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What are the European – and world – papers saying about Brexit?

25 June 2016

11:00 AM

25 June 2016

11:00 AM

Brexit is, unsurprisingly, continuing to dominate the front pages of the newspapers overseas for a second day in a row. Whereas many of yesterday’s European paper splashes focused on Britain’s decision to vote ‘Out’, though, the big question now is: what does this mean for us? Several front pages across the continent ask this question this morning, with others trying to address the issue of whether their own countries might follow suit with their own brand of Brexit. It’s clear that whilst Britain is now at a crossroads, so, too, is the rest of Europe. And many across the continent are waking up to that realisation today. Here’s how the front pages overseas are covering the story:


Le Figaro describes Brexit as an ‘earthquake’: this is a word appearing on many front pages, including in the Times today. The newspaper goes on to say that Britain’s decision to exit the EU has plunged the continent into a ‘profound crisis’. Elsewhere in France, the country’s regional newspaper La Depeche says: ‘After Brexit, the hangover’. But the referendum result isn’t being taken so seriously in other papers in France. On the front of the country’s ‘Liberation’, a picture of Boris Johnson dangling from a zipwire is accompanied by the words: ‘Good luck’.




Germany is likely to be amongst the most worried of our European neighbours by Britain’s decision to vote out of the European Union. The country has seen the UK as allies in a number of ways, not least in trying to keep down spiralling EU budgets. That concern is a key feature of the front pages in Germany this morning. ‘Dismay in Europe over Brexit decision’, says the Franfurter Allgemeeine. The country’s Suddeutsche Zeitung suggests that Brexit will lead to the ‘cracking’ of authority. Elsewhere, Germany’s ‘ Wochenen’ says sarcastically: ‘Well done, Little Britain’. Whilst ‘Der Spiegel’ magazine, which printed a special issue in English last week urging Britain not to leave, said simply: Europa is tot.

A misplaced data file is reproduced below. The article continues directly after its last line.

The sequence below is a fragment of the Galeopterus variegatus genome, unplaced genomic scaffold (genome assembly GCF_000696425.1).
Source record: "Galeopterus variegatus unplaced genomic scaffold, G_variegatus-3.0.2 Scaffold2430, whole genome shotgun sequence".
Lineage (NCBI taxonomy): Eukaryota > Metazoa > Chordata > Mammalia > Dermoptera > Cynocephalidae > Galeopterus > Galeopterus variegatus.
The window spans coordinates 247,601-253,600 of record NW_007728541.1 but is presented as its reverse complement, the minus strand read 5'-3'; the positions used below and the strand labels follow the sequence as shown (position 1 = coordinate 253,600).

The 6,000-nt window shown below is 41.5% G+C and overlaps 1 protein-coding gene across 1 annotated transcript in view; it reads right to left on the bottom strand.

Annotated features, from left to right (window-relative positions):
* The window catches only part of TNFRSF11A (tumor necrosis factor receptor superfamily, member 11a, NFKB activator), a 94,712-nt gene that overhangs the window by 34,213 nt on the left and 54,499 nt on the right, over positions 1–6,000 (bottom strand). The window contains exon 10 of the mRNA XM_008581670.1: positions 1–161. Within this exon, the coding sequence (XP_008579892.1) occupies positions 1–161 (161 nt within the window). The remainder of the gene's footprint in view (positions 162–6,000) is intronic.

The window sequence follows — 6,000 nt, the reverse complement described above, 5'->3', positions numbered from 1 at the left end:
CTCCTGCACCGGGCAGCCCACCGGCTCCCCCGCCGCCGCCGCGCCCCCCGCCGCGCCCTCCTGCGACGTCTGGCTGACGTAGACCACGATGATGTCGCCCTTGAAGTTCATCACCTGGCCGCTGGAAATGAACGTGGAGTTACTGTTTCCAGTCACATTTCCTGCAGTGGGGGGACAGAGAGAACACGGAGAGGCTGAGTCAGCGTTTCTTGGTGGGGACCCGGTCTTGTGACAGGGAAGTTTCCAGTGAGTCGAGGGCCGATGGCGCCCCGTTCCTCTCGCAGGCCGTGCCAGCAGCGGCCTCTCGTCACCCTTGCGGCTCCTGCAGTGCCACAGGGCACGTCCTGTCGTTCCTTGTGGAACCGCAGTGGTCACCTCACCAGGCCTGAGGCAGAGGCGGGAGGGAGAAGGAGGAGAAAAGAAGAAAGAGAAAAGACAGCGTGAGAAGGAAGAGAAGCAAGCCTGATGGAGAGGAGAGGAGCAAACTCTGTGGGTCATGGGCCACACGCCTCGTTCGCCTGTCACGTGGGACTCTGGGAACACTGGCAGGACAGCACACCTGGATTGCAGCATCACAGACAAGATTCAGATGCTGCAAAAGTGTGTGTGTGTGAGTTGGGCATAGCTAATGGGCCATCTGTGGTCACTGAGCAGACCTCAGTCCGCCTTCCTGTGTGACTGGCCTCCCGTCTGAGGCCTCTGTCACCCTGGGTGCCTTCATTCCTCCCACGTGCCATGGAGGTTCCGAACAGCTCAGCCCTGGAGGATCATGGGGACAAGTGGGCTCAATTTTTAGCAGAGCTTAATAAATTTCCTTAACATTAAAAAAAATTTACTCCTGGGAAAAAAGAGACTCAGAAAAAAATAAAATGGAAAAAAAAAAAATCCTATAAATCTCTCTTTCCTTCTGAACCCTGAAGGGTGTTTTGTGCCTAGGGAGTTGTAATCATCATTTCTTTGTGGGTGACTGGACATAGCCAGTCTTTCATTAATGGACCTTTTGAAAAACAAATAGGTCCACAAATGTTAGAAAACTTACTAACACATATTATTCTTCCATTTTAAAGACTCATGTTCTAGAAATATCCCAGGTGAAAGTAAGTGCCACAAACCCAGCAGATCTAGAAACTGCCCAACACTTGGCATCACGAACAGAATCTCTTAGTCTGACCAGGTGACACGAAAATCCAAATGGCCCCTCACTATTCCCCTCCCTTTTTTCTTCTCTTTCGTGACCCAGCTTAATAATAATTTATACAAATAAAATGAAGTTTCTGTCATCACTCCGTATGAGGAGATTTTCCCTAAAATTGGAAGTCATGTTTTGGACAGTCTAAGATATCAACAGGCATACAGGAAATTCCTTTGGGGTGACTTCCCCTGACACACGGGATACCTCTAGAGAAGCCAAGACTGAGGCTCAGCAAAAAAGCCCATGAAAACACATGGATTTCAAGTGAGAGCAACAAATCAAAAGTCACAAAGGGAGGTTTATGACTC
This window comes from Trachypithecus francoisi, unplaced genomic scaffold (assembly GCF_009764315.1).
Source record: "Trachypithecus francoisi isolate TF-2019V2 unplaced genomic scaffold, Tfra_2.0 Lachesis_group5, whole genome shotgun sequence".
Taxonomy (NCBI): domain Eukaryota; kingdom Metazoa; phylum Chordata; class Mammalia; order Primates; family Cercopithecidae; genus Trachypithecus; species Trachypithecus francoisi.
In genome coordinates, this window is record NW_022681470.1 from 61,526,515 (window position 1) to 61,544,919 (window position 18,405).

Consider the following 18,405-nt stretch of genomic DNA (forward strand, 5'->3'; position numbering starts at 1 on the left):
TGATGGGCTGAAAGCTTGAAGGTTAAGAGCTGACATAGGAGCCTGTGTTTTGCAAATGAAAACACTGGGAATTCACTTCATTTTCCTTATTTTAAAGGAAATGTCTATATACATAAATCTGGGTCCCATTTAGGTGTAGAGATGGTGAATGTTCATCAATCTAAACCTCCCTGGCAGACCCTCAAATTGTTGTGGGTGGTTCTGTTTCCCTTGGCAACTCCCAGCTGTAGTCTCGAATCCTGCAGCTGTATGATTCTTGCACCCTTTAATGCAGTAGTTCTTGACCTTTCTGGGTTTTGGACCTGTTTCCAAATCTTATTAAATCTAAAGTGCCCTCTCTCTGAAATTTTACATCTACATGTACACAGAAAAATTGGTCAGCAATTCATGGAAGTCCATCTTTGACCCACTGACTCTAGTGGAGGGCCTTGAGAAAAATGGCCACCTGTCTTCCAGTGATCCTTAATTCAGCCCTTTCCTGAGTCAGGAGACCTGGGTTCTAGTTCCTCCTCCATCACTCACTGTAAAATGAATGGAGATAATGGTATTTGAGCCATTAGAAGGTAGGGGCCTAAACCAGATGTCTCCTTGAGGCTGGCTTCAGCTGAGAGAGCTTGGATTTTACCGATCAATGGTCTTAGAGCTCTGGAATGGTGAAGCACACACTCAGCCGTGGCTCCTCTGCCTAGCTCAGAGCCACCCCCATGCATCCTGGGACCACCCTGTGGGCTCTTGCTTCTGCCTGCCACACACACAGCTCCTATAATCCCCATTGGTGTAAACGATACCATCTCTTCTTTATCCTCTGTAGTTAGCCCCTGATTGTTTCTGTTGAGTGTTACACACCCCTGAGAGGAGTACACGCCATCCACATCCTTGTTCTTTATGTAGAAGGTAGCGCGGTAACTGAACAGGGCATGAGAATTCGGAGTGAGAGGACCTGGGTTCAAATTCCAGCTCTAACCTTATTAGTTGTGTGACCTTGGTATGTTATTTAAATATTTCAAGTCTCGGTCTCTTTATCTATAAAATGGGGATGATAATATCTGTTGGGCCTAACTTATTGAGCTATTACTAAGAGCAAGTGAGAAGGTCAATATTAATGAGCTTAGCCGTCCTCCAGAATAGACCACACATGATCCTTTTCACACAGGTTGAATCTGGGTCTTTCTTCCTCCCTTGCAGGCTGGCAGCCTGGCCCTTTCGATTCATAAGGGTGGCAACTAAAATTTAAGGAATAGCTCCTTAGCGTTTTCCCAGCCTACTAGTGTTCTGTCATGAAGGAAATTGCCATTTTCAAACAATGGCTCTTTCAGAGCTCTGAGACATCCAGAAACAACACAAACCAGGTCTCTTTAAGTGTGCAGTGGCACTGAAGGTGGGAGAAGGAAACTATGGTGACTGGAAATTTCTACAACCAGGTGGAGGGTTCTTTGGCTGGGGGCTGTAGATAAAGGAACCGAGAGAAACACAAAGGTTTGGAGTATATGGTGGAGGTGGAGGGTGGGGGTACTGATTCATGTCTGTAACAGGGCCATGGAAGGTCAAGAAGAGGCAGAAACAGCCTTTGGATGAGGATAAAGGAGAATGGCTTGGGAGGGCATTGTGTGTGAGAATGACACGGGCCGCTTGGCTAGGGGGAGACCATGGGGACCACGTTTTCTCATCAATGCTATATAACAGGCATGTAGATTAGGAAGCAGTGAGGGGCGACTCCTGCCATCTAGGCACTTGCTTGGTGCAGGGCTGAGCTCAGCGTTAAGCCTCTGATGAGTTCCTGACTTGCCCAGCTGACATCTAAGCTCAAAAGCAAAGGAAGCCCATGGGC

Italians are also worried about the implications of Britain’s decision. In the familiar phrase repeated elsewhere, Il Gazzettino says Brexit is an ‘earthquake’. On the front page of Corriere Della Sera, Brexit has ‘hit’ Europe, the paper says. And Milan’s newspaper ‘L’Unita’ plays with Nigel Farage’s declaration of yesterday as an independence day to call June 23rd ‘Disintegration day’.




The Spanish press greets Brexit today with doom and gloom. El Pais says that Britain’s move to quit the European Union threatens the European Project as well as unity across the continent. Whilst Spain’s La Vanguardia focuses on the ‘great challenge’ now facing Europe. In a country blighted by soaring levels of uneployment, Brexit isn’t seen universally as a bad decision, though. Spain’s La Razon says the referendum result suggests it is populism which has motivated Britain’s move to leave the European Union – touching on the talk across Europe switching from being about Brexit, to other variations such as ‘Flexit’ or ‘Spexit’.




Holland has been a staunch ally of Britain and because of that our exit from the European Union is felt particularly closely in the Netherlands. That fact is reflected by the question on the front page of the country’s De Telegraaf, where ‘Nexit’ – a possible Dutch exit from the European Union – becomes the focus. There’s a variation of that theme on the front page of Poland’s newspaper ‘Fakt’, which asks: Who’s next?


It’s not only European papers dominated by Brexit and the implications of Thursday’s vote, however. In the United States, Brexit is front page news across a range of papers. The New York Times describes the ‘global shocks’ felt following the decision. Whilst the Washington Post runs with ‘Brits’ vote to exit E.U. roils globe’.



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